• This was tough as the course got more difficult as the miles rolled on. Early miles were pretty flat roads and trails out of Berwick, close to coast at first. Then we moved in land a bit before Wooler in a section that interspersed roads with sections of runnable trail. Night fell for me and Alan who I was running with near Ingram. warm at first, but the night cooled in the early hours as fog enveloped us. Got more hilly prior to Rothbury with a long section meandering every which way through woodland. I was pretty envious of those finishing the shorter course here.

    But for the 200k course it was back out and a mostly good surface climb to Simonside highest points on route through Simonside woods. After the woods I stopped for a few mins at next CP to have a few mins micro-nap (needed). 100m in and from here things started to get hard for me (probably everyone). After initially thinking we'd be done early afternoon this section of boggy, bumpy, undulating often unpathed off-road really gave my already swollen, bruised, bashed feet a hammering as moving at 3mph. Cheered up a bit near Bellingham as we were greeted by a runner who'd been tracking us and he offered to do us toast and a cup of coffee.

    The rest of the course was all small hills and near constant undulation, on and off-road. And again the off-road was sufficiently lumpy and wet to make things hard on the feet. With 10m to go I realised I would struggle to make my last train home if I didn't really knuckle down and absorb the pain of running a bit faster and more than was the least bit comfortable. Finished in 34hrs20mins and thankfully station just a short lift away for my train 20mins later.

    Lessons learned from this one I'd pass on to other runners in future editions.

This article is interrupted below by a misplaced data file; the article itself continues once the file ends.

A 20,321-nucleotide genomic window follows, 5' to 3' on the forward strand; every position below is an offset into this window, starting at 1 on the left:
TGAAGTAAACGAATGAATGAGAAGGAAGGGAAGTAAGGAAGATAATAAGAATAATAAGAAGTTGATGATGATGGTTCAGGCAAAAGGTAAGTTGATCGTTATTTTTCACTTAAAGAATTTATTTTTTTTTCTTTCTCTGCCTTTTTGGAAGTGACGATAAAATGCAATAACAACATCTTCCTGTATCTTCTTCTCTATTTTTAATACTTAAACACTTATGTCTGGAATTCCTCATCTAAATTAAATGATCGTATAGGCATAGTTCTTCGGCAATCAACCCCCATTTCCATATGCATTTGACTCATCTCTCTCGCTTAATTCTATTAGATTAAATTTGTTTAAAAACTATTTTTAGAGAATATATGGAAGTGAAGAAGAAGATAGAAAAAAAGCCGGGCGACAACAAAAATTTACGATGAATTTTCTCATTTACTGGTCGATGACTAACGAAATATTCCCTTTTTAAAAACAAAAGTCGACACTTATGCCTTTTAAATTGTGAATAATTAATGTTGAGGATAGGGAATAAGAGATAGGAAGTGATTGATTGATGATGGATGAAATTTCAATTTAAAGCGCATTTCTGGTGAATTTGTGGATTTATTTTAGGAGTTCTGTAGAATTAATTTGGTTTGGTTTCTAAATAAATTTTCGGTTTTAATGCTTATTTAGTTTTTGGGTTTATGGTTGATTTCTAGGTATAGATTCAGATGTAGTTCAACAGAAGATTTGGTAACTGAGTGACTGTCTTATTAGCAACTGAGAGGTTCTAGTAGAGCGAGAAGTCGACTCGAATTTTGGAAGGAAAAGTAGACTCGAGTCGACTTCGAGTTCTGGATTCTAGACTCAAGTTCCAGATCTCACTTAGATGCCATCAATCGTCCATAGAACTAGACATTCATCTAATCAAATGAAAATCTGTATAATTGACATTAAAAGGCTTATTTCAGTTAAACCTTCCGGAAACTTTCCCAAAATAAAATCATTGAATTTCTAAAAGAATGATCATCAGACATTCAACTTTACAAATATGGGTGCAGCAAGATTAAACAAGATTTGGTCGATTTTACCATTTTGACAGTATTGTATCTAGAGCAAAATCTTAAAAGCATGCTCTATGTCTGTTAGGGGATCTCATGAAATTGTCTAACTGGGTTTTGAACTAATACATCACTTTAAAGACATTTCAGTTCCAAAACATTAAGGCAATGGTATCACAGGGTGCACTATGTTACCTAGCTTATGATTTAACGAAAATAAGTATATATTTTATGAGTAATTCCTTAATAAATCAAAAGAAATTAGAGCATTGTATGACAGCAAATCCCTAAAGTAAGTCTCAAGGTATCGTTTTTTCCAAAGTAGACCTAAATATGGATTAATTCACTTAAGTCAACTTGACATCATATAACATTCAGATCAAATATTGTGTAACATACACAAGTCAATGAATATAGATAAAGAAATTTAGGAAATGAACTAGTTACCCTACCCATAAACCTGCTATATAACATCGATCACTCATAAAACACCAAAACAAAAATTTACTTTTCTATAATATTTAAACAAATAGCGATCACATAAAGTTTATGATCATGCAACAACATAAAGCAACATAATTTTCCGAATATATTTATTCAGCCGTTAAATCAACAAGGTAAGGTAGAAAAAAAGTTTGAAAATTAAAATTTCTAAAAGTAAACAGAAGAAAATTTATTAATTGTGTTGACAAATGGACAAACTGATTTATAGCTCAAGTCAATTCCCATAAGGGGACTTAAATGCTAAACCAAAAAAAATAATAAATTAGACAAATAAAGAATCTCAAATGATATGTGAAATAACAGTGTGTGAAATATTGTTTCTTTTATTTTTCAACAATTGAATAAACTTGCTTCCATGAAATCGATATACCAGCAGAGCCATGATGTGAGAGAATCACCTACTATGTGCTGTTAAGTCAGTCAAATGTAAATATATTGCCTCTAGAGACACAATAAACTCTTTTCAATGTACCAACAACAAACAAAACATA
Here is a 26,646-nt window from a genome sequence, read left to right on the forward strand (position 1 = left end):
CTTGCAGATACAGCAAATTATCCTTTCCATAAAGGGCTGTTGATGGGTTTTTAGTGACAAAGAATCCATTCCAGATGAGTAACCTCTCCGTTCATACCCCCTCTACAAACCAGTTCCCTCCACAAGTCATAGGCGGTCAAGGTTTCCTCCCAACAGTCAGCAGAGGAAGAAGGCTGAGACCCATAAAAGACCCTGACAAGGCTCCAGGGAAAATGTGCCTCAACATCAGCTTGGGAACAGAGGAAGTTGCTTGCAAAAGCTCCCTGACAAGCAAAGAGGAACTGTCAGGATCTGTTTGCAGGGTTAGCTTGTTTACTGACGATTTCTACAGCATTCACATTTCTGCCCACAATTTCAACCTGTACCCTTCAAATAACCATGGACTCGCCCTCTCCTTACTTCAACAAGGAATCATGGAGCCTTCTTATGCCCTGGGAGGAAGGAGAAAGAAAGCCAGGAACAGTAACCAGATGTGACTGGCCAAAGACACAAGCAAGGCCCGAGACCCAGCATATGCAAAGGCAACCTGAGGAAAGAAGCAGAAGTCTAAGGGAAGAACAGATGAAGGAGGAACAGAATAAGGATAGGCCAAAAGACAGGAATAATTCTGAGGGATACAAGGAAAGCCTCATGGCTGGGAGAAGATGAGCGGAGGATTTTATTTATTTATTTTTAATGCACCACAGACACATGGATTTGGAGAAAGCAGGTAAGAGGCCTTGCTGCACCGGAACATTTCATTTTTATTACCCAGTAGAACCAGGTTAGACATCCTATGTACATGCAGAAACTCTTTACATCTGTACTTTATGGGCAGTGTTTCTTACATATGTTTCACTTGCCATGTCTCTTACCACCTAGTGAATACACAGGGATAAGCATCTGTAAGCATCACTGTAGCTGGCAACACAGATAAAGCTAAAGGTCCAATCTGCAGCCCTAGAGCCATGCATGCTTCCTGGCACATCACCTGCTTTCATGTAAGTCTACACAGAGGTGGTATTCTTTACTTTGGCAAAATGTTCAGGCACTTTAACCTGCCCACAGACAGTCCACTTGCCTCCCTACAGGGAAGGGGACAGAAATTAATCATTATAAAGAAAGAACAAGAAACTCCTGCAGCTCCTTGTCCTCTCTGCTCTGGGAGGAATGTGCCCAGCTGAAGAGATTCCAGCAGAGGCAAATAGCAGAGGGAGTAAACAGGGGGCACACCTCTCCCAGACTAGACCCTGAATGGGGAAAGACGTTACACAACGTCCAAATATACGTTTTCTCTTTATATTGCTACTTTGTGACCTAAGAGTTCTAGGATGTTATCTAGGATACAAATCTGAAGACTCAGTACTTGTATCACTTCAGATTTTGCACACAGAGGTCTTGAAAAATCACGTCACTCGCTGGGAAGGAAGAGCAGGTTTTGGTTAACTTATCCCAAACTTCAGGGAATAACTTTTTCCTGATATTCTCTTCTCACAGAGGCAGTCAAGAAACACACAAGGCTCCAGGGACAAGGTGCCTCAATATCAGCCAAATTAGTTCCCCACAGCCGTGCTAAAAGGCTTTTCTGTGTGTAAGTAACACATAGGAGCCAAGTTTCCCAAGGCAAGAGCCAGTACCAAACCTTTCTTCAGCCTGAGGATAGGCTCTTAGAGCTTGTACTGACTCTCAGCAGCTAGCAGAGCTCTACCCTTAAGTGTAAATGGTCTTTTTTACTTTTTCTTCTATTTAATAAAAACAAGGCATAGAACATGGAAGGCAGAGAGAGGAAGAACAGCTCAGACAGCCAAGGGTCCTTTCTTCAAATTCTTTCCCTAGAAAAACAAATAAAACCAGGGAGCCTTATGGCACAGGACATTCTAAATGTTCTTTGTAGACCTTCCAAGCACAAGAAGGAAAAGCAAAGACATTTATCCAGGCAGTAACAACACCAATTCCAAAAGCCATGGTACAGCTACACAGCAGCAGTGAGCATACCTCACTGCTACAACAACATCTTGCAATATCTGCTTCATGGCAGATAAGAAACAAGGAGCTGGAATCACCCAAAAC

• Its easy to go off too fast, I was 6mph for about 20m, but course got so difficult by the end I was struggling for half that over some 10m segments.
    • Expect to navigate. Although its a marked trail there aren't signs at all the places you'd want them. Some people spent miles and hours off-route. I probably added a few miles as the result of a few mistakes and between the two of us running together for most of event we had a breadcrumb course trace on my garmin 910xt, sandstone way map and GPS with mapping on a phone.
    • Perhaps always true of a 100m+, but harder than you think. Less than a 50% completion rate of the 200k - 5/11 - and can't be attributed to bad weather. I think many suffered from going off too fast. A few others suffered injuries. At least one was very lost (none of the DNF even got to hardest section of course)

    Thanks to great organisers and checkpoint staff, some of whom in later stages were waiting for hours as the first two were more than 6 hours ahead in the end

  • Oh, and its a loooong night. Carry spare batteries for your headtorch. I'd even say carry a spare headtorch. I hadn't put fresh batteries in mine at start so spares were out before midnight. I lent my spare to somebody who had battery issues and had misplaced spare. I got it back at next CP and good job I did as my spare batteries were exhausted before the night was out!

  • Awsome work DEOT.  


    It sounds like a real beast of a course.